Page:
Work began on the State Theatre in May 1979, and was completed in the summer of 1984, after the addition of a brand-new $7 million stagehouse. Renovation of the theater's three lobbies was completed in 1987. Because of its extensive fire damage, the Ohio Theatre was originally intended to be the last of the theaters to undergo renovation, but those plans were accelerated so that the theater could become the home of the Great Lakes Shakespeare Festival, now the Great Lakes Theater Festival. The $4 million project was begun at the end of 1981 and completed in less than nine months. Restoration of the Palace Theatre began in 1987, and was finished the following year. As part of the project, expanded parking facilities were added to the complex.
Reconstruction of the Allen Theatre lagged behind the rest, partly because some felt that three theaters were enough for the district. However, in 1993 the Playhouse Square Foundation agreed to rent the theater with the intention of purchasing it, which it did in 1997. This acquisition made Playhouse Square Center the second-largest performing arts complex in the United States, with over 10,000 seats. The Allen re-opened in 1998.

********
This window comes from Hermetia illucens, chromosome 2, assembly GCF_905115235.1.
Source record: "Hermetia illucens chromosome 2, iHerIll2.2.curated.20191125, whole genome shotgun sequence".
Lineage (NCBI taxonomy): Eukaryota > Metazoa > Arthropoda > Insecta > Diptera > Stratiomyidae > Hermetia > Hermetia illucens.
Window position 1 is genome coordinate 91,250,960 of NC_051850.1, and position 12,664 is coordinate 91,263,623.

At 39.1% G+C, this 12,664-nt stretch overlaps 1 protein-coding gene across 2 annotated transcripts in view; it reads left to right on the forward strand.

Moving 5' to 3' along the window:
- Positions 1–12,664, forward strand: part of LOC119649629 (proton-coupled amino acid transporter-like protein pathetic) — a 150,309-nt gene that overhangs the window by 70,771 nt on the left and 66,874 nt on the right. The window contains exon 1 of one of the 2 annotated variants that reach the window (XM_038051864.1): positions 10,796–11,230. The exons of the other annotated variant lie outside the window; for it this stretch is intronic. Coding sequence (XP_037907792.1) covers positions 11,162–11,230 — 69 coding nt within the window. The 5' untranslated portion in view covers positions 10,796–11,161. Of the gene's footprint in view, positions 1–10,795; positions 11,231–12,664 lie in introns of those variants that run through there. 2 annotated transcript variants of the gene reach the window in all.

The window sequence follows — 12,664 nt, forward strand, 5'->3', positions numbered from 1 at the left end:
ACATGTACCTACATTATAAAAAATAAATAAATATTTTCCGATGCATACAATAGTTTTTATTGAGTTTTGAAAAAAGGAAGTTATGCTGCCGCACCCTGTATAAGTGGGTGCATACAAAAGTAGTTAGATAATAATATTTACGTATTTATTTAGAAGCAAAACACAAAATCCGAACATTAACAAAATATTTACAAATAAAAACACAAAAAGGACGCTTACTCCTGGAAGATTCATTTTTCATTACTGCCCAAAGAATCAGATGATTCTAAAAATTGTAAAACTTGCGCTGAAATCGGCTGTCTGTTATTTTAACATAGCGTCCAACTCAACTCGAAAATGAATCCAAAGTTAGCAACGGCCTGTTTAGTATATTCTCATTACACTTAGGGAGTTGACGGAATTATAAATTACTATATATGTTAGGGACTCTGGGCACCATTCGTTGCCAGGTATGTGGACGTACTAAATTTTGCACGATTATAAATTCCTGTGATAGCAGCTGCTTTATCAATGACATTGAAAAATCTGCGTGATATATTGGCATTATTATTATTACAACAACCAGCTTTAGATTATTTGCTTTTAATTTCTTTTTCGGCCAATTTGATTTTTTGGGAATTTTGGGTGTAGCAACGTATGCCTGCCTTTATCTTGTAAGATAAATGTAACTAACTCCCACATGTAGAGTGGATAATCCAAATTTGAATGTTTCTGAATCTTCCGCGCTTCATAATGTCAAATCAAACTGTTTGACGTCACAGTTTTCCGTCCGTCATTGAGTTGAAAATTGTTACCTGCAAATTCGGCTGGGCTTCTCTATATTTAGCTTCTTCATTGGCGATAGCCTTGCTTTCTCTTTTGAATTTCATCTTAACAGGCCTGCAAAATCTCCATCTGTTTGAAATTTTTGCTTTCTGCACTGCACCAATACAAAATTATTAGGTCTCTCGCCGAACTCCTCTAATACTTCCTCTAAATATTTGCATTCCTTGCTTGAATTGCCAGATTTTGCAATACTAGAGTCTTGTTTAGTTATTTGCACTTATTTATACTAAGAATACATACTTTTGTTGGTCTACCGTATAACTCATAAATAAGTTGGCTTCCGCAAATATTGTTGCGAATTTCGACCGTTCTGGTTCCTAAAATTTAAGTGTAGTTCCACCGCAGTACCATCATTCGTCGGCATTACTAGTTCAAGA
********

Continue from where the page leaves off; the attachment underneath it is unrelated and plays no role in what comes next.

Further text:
Although the Hanna Theatre was the only one of the group not to close in 1968 or 1969, it was overshadowed by the revitalization of the four Euclid Avenue theaters during the 1980s, and closed in 1989. However, renovation began in 1993, and under the direction of Ray Shepardson, who had been influential in Playhouse Square's revitalization during the 1970s, the Hanna reopened in March 1996 – the 75th anniversary of its original opening. In 1999, the Playhouse Square Foundation acquired the Hanna, making it the fifth and last of the original theaters to be purchased by the foundation.
PlayhouseSquare today